data source=localhost;initial 
	catalog=rs2000sbsDW

You can enter a connection string for a data source manually as long as it uses the syntax of the database to which Reporting Services connects.

Now click on Credentials to bring up the Data Source Credentials dialog box. Here's where you can opt to override the authentication method you specified in the Data Link Properties dialog box. Otherwise, you can skip this step. Authentication methods include Windows Authentication, a single user's credentials, a prompt at run time for the user's credentials, or no credentials at all.

Next, the Report Wizard asks you to design the query to be displayed in the report. The query must conform to the relational database syntax you defined in the data source—otherwise, the wizard will balk.

Your query for this exercise summarizes the Adventure Works sales for each employee by year, sales territory group, and sales territory country. Start Microsoft Notepad and open the Sales Summary.txt file in the C:\rs2000sbs\chap03 folder. Copy the query from Listing 1 and paste it into the "Query string" box on the Report Wizard's "Design the Query" page. Alternatively, you could click on the Edit button to open the Query Builder and create a SELECT statement using a graphical interface. This works like the Query Builder in SQL Server Enterprise Manager.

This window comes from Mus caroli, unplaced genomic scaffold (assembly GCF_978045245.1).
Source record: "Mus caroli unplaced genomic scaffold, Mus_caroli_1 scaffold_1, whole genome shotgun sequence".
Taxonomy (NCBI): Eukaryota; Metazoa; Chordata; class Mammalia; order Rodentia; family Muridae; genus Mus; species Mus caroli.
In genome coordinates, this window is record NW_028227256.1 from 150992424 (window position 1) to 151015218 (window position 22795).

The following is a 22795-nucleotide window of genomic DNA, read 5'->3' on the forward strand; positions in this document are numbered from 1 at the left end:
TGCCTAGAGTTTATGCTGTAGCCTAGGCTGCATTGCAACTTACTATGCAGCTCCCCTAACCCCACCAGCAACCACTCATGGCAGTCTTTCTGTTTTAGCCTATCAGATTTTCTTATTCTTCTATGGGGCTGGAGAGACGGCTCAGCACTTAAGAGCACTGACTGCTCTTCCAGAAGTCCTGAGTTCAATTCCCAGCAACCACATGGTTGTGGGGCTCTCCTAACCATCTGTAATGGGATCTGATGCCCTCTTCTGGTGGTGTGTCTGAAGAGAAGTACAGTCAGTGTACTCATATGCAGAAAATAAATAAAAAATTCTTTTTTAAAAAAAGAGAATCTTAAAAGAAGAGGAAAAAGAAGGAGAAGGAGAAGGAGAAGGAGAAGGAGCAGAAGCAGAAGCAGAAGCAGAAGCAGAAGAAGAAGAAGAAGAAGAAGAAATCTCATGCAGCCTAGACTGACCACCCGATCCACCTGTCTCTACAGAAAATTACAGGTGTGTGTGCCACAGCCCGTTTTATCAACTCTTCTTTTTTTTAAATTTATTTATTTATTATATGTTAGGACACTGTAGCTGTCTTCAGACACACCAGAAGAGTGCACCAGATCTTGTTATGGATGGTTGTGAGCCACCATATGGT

Your query is one of several items stored in a data set, which is a container for a pointer to the data source and the query you design. In general, you can type a query directly into the "Query string" box, use the Edit button to open the Query Builder, or paste in a query that has been tested first in Query Analyzer or saved in a file.

Click on the Next button. The wizard validates the query against the data source and displays an error message if it runs into a problem, such as an invalid column name. You must fix the problem before you can continue to the next stage: designing your report.

Design a Report
The design process starts with selecting a report type that defines how the data is structured in the report. Then you arrange the data within the selected structure and finish the design by applying a style template. The wizard doesn't give you much latitude about layout and style, but you can adjust those later before actually publishing the report.